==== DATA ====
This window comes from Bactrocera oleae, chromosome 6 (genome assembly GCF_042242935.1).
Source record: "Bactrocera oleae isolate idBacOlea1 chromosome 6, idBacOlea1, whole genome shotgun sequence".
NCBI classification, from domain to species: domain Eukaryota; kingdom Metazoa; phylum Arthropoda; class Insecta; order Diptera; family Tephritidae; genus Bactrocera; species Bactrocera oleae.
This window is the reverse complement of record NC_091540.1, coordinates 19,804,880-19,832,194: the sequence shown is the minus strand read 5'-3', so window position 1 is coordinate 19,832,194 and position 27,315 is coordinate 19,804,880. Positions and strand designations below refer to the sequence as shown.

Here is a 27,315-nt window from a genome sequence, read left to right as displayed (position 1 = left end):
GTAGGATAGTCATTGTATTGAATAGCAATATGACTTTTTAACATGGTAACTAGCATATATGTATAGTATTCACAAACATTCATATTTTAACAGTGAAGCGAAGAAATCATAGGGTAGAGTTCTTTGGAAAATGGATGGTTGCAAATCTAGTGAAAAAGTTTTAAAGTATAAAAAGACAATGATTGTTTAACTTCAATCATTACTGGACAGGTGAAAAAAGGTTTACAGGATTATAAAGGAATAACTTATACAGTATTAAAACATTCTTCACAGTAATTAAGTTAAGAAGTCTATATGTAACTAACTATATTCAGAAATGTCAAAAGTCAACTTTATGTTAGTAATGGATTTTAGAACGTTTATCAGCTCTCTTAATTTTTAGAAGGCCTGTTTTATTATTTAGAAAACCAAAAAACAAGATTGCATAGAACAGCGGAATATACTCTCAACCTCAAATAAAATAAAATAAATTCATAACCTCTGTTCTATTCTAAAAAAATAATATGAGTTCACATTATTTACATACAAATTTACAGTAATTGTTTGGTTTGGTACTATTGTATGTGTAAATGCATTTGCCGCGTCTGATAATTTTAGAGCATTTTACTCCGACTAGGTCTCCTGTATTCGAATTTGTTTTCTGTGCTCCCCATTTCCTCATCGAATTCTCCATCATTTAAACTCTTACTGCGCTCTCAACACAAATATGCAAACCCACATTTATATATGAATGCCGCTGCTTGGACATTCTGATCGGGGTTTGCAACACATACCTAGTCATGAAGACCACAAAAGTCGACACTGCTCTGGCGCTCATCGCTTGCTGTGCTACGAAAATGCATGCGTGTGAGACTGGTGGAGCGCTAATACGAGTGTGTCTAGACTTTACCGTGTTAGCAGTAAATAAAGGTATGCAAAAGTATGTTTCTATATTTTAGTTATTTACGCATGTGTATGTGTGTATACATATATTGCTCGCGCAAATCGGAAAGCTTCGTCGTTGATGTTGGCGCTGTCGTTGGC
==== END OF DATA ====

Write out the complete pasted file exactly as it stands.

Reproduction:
This window comes from Bactrocera oleae, chromosome 6 (genome assembly GCF_042242935.1).
Source record: "Bactrocera oleae isolate idBacOlea1 chromosome 6, idBacOlea1, whole genome shotgun sequence".
NCBI classification, from domain to species: domain Eukaryota; kingdom Metazoa; phylum Arthropoda; class Insecta; order Diptera; family Tephritidae; genus Bactrocera; species Bactrocera oleae.
This window is the reverse complement of record NC_091540.1, coordinates 19,804,880-19,832,194: the sequence shown is the minus strand read 5'-3', so window position 1 is coordinate 19,832,194 and position 27,315 is coordinate 19,804,880. Positions and strand designations below refer to the sequence as shown.

Here is a 27,315-nt window from a genome sequence, read left to right as displayed (position 1 = left end):
GTAGGATAGTCATTGTATTGAATAGCAATATGACTTTTTAACATGGTAACTAGCATATATGTATAGTATTCACAAACATTCATATTTTAACAGTGAAGCGAAGAAATCATAGGGTAGAGTTCTTTGGAAAATGGATGGTTGCAAATCTAGTGAAAAAGTTTTAAAGTATAAAAAGACAATGATTGTTTAACTTCAATCATTACTGGACAGGTGAAAAAAGGTTTACAGGATTATAAAGGAATAACTTATACAGTATTAAAACATTCTTCACAGTAATTAAGTTAAGAAGTCTATATGTAACTAACTATATTCAGAAATGTCAAAAGTCAACTTTATGTTAGTAATGGATTTTAGAACGTTTATCAGCTCTCTTAATTTTTAGAAGGCCTGTTTTATTATTTAGAAAACCAAAAAACAAGATTGCATAGAACAGCGGAATATACTCTCAACCTCAAATAAAATAAAATAAATTCATAACCTCTGTTCTATTCTAAAAAAATAATATGAGTTCACATTATTTACATACAAATTTACAGTAATTGTTTGGTTTGGTACTATTGTATGTGTAAATGCATTTGCCGCGTCTGATAATTTTAGAGCATTTTACTCCGACTAGGTCTCCTGTATTCGAATTTGTTTTCTGTGCTCCCCATTTCCTCATCGAATTCTCCATCATTTAAACTCTTACTGCGCTCTCAACACAAATATGCAAACCCACATTTATATATGAATGCCGCTGCTTGGACATTCTGATCGGGGTTTGCAACACATACCTAGTCATGAAGACCACAAAAGTCGACACTGCTCTGGCGCTCATCGCTTGCTGTGCTACGAAAATGCATGCGTGTGAGACTGGTGGAGCGCTAATACGAGTGTGTCTAGACTTTACCGTGTTAGCAGTAAATAAAGGTATGCAAAAGTATGTTTCTATATTTTAGTTATTTACGCATGTGTATGTGTGTATACATATATTGCTCGCGCAAATCGGAAAGCTTCGTCGTTGATGTTGGCGCTGTCGTTGGC